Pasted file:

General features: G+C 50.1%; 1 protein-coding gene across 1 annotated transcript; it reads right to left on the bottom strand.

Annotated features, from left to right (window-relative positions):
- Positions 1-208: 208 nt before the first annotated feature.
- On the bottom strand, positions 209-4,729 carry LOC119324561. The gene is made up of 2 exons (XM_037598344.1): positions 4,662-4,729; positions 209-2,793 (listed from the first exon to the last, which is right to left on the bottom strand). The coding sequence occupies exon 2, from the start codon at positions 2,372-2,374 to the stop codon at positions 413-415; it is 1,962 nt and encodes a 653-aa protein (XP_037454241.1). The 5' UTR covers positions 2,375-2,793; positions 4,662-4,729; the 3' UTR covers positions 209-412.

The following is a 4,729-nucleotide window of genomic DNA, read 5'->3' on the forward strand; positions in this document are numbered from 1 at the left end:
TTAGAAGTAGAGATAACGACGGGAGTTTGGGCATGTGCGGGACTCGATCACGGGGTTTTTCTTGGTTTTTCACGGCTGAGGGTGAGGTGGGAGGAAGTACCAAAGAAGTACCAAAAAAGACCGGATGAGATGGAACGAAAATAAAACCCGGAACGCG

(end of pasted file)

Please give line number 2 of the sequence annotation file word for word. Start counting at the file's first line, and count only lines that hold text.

Annotated features, from left to right (window-relative positions):